Or more specifically, my own copies of La Ciudad de las Bestias, El Reino del Dragón de Oro, and El Bosque de los Pigmeos, which apparently constitute a set trilogy. I'm already a bit sad that there are only three books, but "trilogy" rather than "series" suggests an actual three-book story arc and not just episodic adventures, and that makes me happy.

The library book has been (graciously) relegated to the pile of books to return; someone else can now appreciate this quite good book, courtesy of the Austin library system. (Though they had at least two copies in when I checked this one out, so I probably haven't deprived anyone of the chance.) Now I can underline words I don't know, and make little notes in the margin, and take as long as I need, and--oh. Damn. Pencils. I need pencils. I cannot possibly write in a book in pen.

Quick! To the mechanical-pencil-mobile!
I did not exactly breeze through chapter three, but "El Abominable Hombre de la Selva" was a relatively brisk read compared to some that came before. This was equal parts that Kate Cold is a delight to read about and that I've stopped looking up every vocabulary word I'm not sure about; if I'm pretty sure of what it means from context, onward I go.

I was absurdly proud to recall what 'albóndigas' were.

The liberal use of similes in this book are a mixed blessing; they're nicely evocative, but they're a lot harder to work out from context than the straightforward descriptions. But I like the rivers in the jungle sliding around like luminous serpents, so I think overall I am for them.

Onward through chapter four, "El Río Amazonas". Which is making me somewhat nostalgic for my time in the jungle.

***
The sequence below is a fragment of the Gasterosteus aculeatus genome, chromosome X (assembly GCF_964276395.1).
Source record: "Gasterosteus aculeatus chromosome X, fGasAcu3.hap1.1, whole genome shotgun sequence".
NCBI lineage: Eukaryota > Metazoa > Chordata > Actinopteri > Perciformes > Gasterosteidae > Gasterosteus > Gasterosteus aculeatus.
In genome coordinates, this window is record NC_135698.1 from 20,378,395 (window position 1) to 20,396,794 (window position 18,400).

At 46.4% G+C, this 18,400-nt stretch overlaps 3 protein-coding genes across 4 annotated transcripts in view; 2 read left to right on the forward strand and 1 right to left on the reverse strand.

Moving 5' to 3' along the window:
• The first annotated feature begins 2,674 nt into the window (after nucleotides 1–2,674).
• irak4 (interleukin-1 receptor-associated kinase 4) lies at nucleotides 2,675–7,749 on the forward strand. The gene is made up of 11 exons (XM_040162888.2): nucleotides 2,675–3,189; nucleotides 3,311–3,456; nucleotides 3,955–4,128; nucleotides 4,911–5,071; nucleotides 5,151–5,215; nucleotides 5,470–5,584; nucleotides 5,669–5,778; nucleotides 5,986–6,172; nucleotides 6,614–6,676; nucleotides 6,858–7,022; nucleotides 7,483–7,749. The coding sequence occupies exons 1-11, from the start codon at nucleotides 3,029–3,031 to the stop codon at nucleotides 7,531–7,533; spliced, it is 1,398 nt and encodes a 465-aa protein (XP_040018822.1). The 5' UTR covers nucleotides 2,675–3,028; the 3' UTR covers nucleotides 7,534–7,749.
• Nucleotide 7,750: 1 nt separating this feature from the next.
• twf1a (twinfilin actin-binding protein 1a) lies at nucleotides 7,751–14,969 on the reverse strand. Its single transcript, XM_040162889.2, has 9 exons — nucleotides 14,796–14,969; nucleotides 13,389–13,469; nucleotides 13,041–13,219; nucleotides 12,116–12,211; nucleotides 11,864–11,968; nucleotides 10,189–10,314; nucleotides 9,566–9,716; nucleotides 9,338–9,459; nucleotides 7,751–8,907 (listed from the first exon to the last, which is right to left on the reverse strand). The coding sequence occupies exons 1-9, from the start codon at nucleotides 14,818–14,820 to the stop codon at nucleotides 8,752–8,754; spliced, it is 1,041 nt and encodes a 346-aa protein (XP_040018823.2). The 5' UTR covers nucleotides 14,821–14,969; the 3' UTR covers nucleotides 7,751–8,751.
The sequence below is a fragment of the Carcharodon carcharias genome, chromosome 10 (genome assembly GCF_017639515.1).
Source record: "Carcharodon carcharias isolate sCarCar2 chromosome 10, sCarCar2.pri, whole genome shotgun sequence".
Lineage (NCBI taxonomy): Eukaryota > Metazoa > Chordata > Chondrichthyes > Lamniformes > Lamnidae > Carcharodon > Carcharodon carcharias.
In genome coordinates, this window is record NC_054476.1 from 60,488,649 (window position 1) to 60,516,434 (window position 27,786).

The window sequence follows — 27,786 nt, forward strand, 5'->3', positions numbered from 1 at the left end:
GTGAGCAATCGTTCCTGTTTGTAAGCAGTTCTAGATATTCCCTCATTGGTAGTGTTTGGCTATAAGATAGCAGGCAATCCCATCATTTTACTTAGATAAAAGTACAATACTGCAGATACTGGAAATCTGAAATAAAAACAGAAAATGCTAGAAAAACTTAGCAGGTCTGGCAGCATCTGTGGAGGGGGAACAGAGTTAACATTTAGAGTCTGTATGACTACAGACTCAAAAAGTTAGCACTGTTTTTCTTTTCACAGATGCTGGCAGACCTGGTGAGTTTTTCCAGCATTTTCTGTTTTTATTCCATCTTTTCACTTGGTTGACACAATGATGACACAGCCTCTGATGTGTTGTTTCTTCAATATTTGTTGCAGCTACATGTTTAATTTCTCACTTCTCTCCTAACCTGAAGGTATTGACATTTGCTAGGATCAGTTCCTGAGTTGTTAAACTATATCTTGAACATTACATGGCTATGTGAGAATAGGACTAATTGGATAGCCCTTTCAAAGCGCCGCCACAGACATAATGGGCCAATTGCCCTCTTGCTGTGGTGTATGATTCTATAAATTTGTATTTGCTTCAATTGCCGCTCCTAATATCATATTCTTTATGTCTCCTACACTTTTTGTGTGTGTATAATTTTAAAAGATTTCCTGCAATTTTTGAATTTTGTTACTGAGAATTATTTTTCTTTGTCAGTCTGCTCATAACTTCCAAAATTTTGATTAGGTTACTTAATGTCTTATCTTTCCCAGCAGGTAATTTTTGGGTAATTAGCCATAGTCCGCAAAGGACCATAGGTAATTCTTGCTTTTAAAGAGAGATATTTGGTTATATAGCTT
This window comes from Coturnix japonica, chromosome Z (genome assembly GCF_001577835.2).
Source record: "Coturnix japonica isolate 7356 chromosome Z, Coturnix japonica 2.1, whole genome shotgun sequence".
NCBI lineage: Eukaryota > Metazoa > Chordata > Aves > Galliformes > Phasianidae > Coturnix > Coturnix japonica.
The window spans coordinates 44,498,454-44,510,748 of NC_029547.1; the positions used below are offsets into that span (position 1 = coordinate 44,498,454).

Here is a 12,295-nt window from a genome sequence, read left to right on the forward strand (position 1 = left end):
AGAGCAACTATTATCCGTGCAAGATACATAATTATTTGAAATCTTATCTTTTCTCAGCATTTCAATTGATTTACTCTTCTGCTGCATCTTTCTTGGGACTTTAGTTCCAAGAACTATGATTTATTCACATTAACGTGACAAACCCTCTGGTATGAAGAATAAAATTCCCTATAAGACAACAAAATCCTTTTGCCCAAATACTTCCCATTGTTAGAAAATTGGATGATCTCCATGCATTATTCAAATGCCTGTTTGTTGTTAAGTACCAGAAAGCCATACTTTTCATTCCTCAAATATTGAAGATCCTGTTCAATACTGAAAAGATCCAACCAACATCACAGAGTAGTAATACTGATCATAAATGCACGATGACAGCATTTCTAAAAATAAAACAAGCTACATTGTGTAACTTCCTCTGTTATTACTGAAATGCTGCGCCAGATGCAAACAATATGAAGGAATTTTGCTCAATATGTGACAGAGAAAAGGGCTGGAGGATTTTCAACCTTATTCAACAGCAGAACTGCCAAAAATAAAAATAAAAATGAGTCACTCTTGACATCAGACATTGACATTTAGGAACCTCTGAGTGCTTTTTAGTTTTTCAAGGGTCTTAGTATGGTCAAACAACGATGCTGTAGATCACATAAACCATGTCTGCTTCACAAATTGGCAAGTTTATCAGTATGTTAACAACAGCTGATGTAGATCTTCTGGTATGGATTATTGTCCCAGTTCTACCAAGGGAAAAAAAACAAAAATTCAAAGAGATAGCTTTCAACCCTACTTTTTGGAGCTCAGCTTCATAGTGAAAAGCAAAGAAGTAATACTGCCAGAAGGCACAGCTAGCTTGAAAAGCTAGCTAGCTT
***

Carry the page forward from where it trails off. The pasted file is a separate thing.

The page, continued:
In which our protagonist goes to meet the grandmother he does not approve of, after whining about not wanting to go to the Amazon on an adventure, dammit. Once again, I needed to stop and look up words before finishing the first sentence. ("muchedumbre" means "crowd." Good to know!)

You would think that with two entire chapters in the book just on taking trips and general travel, I would be able to translate a few paragraphs about meeting someone in an airport with ease. But nooooo. I'm getting more out of cognates than vocabulary from my textbook, unless you count things like articles and prepositions.

Anyway, time to keep reading and meet the eccentric grandmother. Given that Alex has been muttering about how she'd happily push him into a piranha-filled river, I think I like her already. Alex is, after all, a whiny, sullen, occasionally violent brat. But then, he has good reason for it, being both a fifteen-year-old boy and under a huge amount of stress at home. I kinda hope she schools his ass anyway.
Alexander Cold despertó al amanecer sobresaltado por una pesadilla. (Alexander Cold woke at dawn frightened by a nightmare.)

I've just started the first chapter of one of the very few YA fantasy (I think? It might just be general adventure) novels that I was able to find at the Austin City Library branch that boasted the most Spanish books. As I suspected, the main problem appears to be that 90% of the books available, at least in elementary and YA categories of fiction, are translated from English. (Two were translated from German, which was at least nice for the novelty.)

This is apparently the first YA book by the author, Isabel Allende. I confess that I am slightly bemused to find that the protagonist is named Alexander Cold--his parents are Lisa and John--but if I'm running around slapping Czech names on my fantasy protagonists, why shouldn't an author from Chile put English names on hers?

Attempting to decipher unfamiliar vocabulary from context has been rough going so far, as the first paragraph starts by recounting a dream the protagonist had. And it's not encouraging that I had to look up three words in the first sentence alone... But, hey, if it were easy, it wouldn't be instructive.